As for the Tory Brexiteers, instead of appearing to be ready to succumb to her blackmailing threat of No Brexit, they seem to be increasingly in revolt against her. In an article published today in the Mail on Sunday (the Sunday edition of the Tory right-wing tabloid The Daily Mail), Dominic Raab (a front-runner to succeed her and one of her former Brexit Secretaries — as he writes, he resigned over the backstop), warns that “there is now a danger that Brexit could be lost and the government could fall – handing the keys to Downing Street to Corbyn”. There could be open insurrection if the right wing of the Tory Party finds the UK faced with a long extension and participation in the European Parliament elections.
Struggling as she is with the conflicting demands of the Labour Party, the Tory Brexiteers and the EU leaders, it is difficult to see how the Maybot, with all her survival skills, can carry on much longer as Prime Minister. Whatever happens, this coming week, with the emergency European Council summit on Wednesday and the new cliff-edge leaving date on Friday, looks like being crunch week.
THE MAYBOT’S APRIL 6 STATEMENT
Delivering Brexit has been my priority ever since I became Prime Minister and it remains so today. I want the UK to leave the EU in an orderly way as soon as possible and that means leaving in a way that does not disrupt people’s lives.
My strong preference was to do that by winning a majority in Parliament for the agreement the UK reached with the EU last November. I did everything in my power to persuade the Conservative and DUP MPs who form the government’s majority to back that deal – including securing legally-binding changes to address MPs’ concerns with it.
But that deal was rejected three times by Parliament and there is no sign it can be passed in the near future. So I had to take a new approach.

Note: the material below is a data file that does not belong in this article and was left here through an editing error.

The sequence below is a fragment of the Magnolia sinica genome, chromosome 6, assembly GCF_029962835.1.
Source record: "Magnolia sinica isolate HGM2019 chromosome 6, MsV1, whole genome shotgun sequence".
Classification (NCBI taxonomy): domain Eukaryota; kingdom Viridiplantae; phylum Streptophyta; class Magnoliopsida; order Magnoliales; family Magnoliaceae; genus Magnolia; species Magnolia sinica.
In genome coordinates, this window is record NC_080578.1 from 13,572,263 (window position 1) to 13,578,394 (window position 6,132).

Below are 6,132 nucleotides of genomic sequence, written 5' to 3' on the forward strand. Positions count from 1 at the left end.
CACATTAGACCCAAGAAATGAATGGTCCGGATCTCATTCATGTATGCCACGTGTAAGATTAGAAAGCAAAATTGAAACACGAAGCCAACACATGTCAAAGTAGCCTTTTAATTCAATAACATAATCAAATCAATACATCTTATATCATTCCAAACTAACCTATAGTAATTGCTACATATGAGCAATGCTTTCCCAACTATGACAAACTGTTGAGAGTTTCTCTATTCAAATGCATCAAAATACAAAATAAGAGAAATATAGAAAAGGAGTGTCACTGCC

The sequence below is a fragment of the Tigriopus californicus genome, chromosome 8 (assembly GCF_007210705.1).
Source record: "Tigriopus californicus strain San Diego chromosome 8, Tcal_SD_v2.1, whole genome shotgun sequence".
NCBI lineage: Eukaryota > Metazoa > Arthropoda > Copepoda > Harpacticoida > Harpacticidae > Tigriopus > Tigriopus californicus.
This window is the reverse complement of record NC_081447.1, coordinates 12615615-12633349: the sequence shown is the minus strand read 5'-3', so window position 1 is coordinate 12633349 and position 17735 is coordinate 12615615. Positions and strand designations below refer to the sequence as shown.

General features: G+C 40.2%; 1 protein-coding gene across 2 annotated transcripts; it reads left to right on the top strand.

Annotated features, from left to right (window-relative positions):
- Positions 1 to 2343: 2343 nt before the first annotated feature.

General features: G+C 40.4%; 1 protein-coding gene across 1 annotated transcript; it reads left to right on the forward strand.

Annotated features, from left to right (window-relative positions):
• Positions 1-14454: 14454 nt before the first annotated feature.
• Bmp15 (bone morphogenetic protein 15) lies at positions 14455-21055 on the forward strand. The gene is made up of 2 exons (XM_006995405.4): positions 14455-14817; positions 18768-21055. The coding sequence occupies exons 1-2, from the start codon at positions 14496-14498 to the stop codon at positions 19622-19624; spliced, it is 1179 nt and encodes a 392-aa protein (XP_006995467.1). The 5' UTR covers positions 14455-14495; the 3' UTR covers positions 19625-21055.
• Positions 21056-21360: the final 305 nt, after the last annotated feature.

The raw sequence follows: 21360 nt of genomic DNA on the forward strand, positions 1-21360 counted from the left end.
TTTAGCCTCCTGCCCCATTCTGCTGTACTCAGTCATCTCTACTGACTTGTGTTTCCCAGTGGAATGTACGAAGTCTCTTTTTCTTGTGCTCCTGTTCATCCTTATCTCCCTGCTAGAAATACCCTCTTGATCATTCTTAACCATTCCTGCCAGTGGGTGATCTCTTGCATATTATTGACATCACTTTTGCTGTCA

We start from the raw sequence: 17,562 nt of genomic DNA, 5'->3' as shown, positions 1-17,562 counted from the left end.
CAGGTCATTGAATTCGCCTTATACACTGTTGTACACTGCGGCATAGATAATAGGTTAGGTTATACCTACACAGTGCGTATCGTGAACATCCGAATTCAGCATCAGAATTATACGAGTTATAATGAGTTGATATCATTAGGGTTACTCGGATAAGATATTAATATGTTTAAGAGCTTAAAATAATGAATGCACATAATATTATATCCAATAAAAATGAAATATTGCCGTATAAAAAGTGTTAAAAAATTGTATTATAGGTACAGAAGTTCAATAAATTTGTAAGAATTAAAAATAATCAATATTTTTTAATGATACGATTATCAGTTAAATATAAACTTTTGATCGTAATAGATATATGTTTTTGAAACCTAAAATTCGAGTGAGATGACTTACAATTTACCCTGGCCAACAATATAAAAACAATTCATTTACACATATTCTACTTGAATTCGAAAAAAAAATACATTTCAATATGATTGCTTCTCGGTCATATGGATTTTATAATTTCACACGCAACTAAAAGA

Because Parliament has made clear it will stop the UK leaving without a deal, we now have a stark choice: leave the European Union with a deal or do not leave at all.
My answer to that is clear: we must deliver Brexit and to do so we must agree a deal. If we cannot secure a majority among Conservative and DUP MPs we have no choice but to reach out across the House of Commons.
The referendum was not fought along party lines and people I speak to on the doorstep tell me they expect their politicians to work together when the national interest demands it. The fact is that on Brexit there are areas where the two main parties agree: we both want to end free movement, we both want to leave with a good deal, and we both want to protect jobs.
That is the basis for a compromise that can win a majority in Parliament and winning that majority is the only way to deliver Brexit.
The longer this takes, the greater the risk of the UK never leaving at all. It would mean letting the Brexit the British people voted for slip through our fingers. I will not stand for that. It is essential we deliver what people voted for and to do that we need to get a deal over the line.
To achieve this I will go to Brussels this week to seek a short extension to Article 50. My intention is to reach an agreement with my fellow EU leaders that will mean if we can agree a deal here at home we can leave the EU in just six weeks.
We can then get on with building a new relationship with our nearest neighbours that will unlock the full potential of Brexit and deliver the brighter future that the British people voted for.
On Sunday afternoon, the Maybot posted on social media a video in which she addresses the nation from a sofa at the Prime Minister’s country home, Chequers: she tries her best to look relaxed but doesn’t really succeed. Her statement here is an informal version of the speech released on Saturday night: